It is the first important tournament since the Darts World Championship, which ended on January 3rd, and in any case the largest event on the entire professional tour in terms of the number of participants: The UK Open will be played at Minehead’s Butlins Resort from March 3rd to 5th. 160 players will start on Friday from 12 noon (live on Sport1 and DAZN).
But it’s not just the large starting field that gives the event its very special character. With its processes and mode, it is probably the most anarchistic and, in the best sense, most chaotic tournament on the annual calendar. The game will be played on eight boards at the same time, all of which will be streamed for the first time this year.
Who? Against who? On which board? The players also sometimes find it difficult to keep track of things, especially since from the fourth round a new pot is drawn live on stage. The Brits, who are actually friends of seeding lists, especially in darts, do not call the UK Open the “FA Cup of Darts” by accident – a cup competition in which everyone can meet everyone else.
The tournament is also extremely popular with the fans due to the extent and the close timing of the matches and has regularly produced surprising winners in recent years. Unforgettable was the 2018 final when Australian underdog Corey Cadby made it to the final against Gary Anderson. In 2019 Nathan Aspinall won his first major title in Minehead and in 2021 James Wade won the UK Open for a third time, ten years after his last triumph. “The Machine” is making its 21st appearance this weekend and, like Steve Beaton, has been present at all of the tournament’s events.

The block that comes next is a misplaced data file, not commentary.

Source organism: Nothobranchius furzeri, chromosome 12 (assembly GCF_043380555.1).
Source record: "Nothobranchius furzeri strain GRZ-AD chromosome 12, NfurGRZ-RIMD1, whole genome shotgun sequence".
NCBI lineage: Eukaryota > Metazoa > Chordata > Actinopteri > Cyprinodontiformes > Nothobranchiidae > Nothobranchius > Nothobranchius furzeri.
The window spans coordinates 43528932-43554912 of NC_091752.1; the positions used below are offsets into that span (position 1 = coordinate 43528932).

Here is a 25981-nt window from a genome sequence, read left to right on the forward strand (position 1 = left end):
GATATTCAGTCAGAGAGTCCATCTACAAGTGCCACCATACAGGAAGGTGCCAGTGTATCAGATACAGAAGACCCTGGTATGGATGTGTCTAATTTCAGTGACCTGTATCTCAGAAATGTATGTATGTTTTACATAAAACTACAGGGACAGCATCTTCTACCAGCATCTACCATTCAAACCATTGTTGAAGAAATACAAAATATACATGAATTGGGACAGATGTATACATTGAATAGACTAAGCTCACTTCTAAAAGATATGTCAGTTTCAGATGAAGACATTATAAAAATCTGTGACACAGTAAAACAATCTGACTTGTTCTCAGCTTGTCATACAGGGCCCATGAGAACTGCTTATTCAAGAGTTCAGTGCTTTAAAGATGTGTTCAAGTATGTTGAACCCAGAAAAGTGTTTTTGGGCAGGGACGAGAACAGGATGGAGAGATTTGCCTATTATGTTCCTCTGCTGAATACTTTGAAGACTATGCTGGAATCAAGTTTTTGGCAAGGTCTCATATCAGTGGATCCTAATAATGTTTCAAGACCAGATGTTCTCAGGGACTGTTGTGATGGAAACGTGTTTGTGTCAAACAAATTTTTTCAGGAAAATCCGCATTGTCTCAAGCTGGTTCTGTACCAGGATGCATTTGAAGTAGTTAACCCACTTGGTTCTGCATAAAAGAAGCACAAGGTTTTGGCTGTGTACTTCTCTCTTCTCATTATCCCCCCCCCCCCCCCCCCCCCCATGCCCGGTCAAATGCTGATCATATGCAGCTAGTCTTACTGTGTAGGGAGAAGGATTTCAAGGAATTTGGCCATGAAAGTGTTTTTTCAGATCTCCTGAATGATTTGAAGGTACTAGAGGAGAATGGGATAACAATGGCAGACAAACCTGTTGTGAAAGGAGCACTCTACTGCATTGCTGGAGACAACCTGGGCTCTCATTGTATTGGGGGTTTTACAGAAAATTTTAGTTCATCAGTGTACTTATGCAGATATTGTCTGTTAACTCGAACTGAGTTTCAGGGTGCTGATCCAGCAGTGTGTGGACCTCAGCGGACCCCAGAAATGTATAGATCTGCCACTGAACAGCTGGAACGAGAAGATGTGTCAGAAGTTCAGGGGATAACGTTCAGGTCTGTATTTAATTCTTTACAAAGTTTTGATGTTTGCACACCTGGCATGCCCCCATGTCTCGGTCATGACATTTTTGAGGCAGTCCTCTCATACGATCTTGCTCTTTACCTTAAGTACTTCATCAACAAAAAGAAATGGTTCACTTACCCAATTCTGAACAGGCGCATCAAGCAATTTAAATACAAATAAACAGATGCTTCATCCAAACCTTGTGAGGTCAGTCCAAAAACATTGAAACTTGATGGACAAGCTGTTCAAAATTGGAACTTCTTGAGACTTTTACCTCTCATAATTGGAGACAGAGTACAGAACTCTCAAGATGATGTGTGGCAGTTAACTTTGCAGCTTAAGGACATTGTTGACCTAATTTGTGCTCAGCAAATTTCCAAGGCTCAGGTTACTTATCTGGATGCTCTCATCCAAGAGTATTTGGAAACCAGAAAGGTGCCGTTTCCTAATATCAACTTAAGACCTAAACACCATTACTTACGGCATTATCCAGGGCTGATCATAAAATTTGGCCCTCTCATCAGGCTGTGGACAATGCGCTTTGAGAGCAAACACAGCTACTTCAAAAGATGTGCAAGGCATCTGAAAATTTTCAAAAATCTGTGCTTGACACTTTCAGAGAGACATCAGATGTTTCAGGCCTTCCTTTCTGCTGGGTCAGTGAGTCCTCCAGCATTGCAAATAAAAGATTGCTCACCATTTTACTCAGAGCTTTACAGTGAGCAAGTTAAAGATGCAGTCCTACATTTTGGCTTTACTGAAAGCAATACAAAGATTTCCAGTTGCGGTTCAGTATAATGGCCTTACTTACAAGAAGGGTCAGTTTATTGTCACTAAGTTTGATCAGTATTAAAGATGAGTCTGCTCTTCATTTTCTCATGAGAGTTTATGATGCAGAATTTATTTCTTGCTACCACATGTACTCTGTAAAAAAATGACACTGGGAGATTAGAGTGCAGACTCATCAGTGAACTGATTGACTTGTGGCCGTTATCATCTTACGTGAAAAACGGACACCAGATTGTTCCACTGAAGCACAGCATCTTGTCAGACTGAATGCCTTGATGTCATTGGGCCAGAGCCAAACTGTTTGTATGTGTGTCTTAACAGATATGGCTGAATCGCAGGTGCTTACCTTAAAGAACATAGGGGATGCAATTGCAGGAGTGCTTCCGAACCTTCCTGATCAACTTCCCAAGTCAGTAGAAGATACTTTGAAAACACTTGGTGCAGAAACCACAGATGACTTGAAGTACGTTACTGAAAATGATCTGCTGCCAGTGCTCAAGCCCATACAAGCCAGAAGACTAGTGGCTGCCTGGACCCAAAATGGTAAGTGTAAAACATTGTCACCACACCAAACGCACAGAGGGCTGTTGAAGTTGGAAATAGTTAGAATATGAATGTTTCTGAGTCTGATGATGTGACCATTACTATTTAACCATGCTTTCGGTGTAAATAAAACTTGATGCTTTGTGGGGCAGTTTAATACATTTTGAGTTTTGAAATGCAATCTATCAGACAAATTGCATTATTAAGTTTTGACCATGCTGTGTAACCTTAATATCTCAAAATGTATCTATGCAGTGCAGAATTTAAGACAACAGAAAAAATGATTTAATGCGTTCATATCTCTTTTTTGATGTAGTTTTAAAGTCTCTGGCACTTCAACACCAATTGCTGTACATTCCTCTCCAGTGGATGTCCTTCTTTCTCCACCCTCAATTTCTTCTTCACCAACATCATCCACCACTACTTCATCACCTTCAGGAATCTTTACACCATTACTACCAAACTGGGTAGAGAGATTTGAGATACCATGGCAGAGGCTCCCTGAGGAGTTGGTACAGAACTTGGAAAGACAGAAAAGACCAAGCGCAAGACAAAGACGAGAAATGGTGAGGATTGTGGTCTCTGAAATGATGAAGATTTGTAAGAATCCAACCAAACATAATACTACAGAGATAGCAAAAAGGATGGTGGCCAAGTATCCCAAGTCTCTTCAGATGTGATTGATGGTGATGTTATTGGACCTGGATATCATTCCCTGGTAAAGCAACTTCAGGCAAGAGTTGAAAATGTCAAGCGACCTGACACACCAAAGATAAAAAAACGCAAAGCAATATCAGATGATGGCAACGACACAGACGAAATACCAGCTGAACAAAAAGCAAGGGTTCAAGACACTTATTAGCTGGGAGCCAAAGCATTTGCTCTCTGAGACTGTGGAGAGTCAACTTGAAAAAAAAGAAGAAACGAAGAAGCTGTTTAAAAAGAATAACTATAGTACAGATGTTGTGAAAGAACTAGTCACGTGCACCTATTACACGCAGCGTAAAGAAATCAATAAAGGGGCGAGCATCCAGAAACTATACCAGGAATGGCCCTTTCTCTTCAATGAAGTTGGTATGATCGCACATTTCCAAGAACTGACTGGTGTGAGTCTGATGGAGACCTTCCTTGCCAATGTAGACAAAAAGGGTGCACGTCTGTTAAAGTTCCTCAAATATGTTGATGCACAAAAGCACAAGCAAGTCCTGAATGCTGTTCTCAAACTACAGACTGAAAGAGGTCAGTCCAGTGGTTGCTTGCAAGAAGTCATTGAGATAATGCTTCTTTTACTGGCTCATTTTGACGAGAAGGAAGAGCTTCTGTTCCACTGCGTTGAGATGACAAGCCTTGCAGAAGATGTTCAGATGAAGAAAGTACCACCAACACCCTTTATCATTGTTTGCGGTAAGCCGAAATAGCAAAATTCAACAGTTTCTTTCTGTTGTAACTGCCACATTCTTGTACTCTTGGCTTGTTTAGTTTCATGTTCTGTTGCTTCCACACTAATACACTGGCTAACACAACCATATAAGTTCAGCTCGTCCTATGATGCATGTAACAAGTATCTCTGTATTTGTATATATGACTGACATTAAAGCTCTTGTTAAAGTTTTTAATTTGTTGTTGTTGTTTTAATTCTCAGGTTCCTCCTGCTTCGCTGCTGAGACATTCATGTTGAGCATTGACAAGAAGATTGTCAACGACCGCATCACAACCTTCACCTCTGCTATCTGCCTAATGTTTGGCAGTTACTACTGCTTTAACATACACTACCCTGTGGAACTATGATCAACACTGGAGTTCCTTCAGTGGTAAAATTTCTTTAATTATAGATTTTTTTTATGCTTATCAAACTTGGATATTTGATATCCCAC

Last year, Dutchman Danny Noppert, an outsider, also prevailed and, in addition to his first major title, secured the £100,000 prize money, which was increased to £110,000 this year. The UK Open was once again significantly upgraded by the organizing Professional Darts Corporation (PDC): 600,000 pounds instead of the previous 450,000 pounds will be paid out, an increase of a whopping 33 percent.
The Germans will also benefit from this this year. Seven qualified for the spectacle. In addition to the six Tourcard holders Gabriel Clemens, Martin Schindler, Florian Hempel, Ricardo Pietreczko, Pascal Rupprecht and Daniel Klose, Lukas Little also made it through the Challenge Tour as a substitute. The Lower Franconian, last weekend with a remarkable 6:1 win over Ryan Meikle at the Baltic Sea Open in Kiel, benefits from the cancellation of the Englishman David Pallett.
With the exception of Hempel, who will start in the third round due to his world ranking position 51, all Germans have been in good form recently, so that a surprise like that at the World Cup, when Clemens sensationally advanced to the semi-finals, seems quite possible.
Little, like the two well-started Tour newcomers Rupprecht and Klose, will intervene in the first lap and has caught a difficult fate with Dutchman Jeffrey de Zwaan. Klose has to deal with Jacques Labre from France, Rupprecht meets the Welshman Nick Kenny.
In the first round the numbers 97 to 128 of the Order of Merit, the top 8 of the Challenge Tour and Development Tour as well as 16 regionally determined amateur qualifiers face each other. The 32 winners will play world nos. 65-96 in round two before the winners of those 32 duels are drawn against no. The top 32, including two Germans with Clemens and Schindler, are only challenged from the fourth round. In 2020 both had reached the round of 16. A similar result should also be the goal this time, although at the UK Open, in addition to the existing strength of form, luck will also be required.